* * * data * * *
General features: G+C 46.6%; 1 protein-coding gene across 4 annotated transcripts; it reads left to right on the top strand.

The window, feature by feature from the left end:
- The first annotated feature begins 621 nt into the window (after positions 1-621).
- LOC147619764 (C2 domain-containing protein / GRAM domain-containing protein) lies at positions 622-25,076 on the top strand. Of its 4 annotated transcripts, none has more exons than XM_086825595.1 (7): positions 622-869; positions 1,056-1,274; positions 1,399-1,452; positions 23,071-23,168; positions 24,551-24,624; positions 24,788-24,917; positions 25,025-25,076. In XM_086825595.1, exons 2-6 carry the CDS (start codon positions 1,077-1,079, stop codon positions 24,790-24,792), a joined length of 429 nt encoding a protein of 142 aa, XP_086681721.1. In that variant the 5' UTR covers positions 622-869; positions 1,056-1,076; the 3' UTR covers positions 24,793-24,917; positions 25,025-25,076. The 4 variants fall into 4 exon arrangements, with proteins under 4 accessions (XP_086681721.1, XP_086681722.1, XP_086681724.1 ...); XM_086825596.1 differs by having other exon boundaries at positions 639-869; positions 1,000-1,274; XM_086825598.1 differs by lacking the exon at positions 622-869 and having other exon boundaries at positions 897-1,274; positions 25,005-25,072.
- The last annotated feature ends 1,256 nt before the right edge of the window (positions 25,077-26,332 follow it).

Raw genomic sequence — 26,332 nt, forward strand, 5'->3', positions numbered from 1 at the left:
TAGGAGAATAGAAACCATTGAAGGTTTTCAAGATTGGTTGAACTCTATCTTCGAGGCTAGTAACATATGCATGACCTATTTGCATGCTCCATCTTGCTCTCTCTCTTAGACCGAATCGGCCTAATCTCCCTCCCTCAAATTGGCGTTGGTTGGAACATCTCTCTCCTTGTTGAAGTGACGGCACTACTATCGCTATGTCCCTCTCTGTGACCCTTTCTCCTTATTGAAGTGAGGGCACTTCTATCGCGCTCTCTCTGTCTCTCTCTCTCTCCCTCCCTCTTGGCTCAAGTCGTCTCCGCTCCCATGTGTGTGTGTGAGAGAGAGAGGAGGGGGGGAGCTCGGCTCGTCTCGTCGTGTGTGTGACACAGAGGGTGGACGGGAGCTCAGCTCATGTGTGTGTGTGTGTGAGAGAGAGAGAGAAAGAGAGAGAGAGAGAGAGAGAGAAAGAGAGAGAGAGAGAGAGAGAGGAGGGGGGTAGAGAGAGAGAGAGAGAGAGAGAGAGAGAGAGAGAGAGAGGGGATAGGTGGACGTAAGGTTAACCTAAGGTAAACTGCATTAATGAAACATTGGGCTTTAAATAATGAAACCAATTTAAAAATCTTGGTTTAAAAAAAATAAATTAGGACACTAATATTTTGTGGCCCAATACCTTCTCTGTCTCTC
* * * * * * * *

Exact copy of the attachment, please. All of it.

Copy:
General features: G+C 46.6%; 1 protein-coding gene across 4 annotated transcripts; it reads left to right on the top strand.

The window, feature by feature from the left end:
- The first annotated feature begins 621 nt into the window (after positions 1-621).
- LOC147619764 (C2 domain-containing protein / GRAM domain-containing protein) lies at positions 622-25,076 on the top strand. Of its 4 annotated transcripts, none has more exons than XM_086825595.1 (7): positions 622-869; positions 1,056-1,274; positions 1,399-1,452; positions 23,071-23,168; positions 24,551-24,624; positions 24,788-24,917; positions 25,025-25,076. In XM_086825595.1, exons 2-6 carry the CDS (start codon positions 1,077-1,079, stop codon positions 24,790-24,792), a joined length of 429 nt encoding a protein of 142 aa, XP_086681721.1. In that variant the 5' UTR covers positions 622-869; positions 1,056-1,076; the 3' UTR covers positions 24,793-24,917; positions 25,025-25,076. The 4 variants fall into 4 exon arrangements, with proteins under 4 accessions (XP_086681721.1, XP_086681722.1, XP_086681724.1 ...); XM_086825596.1 differs by having other exon boundaries at positions 639-869; positions 1,000-1,274; XM_086825598.1 differs by lacking the exon at positions 622-869 and having other exon boundaries at positions 897-1,274; positions 25,005-25,072.
- The last annotated feature ends 1,256 nt before the right edge of the window (positions 25,077-26,332 follow it).

Raw genomic sequence — 26,332 nt, forward strand, 5'->3', positions numbered from 1 at the left:
TAGGAGAATAGAAACCATTGAAGGTTTTCAAGATTGGTTGAACTCTATCTTCGAGGCTAGTAACATATGCATGACCTATTTGCATGCTCCATCTTGCTCTCTCTCTTAGACCGAATCGGCCTAATCTCCCTCCCTCAAATTGGCGTTGGTTGGAACATCTCTCTCCTTGTTGAAGTGACGGCACTACTATCGCTATGTCCCTCTCTGTGACCCTTTCTCCTTATTGAAGTGAGGGCACTTCTATCGCGCTCTCTCTGTCTCTCTCTCTCTCCCTCCCTCTTGGCTCAAGTCGTCTCCGCTCCCATGTGTGTGTGTGAGAGAGAGAGGAGGGGGGGAGCTCGGCTCGTCTCGTCGTGTGTGTGACACAGAGGGTGGACGGGAGCTCAGCTCATGTGTGTGTGTGTGTGAGAGAGAGAGAGAAAGAGAGAGAGAGAGAGAGAGAGAAAGAGAGAGAGAGAGAGAGAGAGGAGGGGGGTAGAGAGAGAGAGAGAGAGAGAGAGAGAGAGAGAGAGAGAGGGGATAGGTGGACGTAAGGTTAACCTAAGGTAAACTGCATTAATGAAACATTGGGCTTTAAATAATGAAACCAATTTAAAAATCTTGGTTTAAAAAAAATAAATTAGGACACTAATATTTTGTGGCCCAATACCTTCTCTGTCTCTC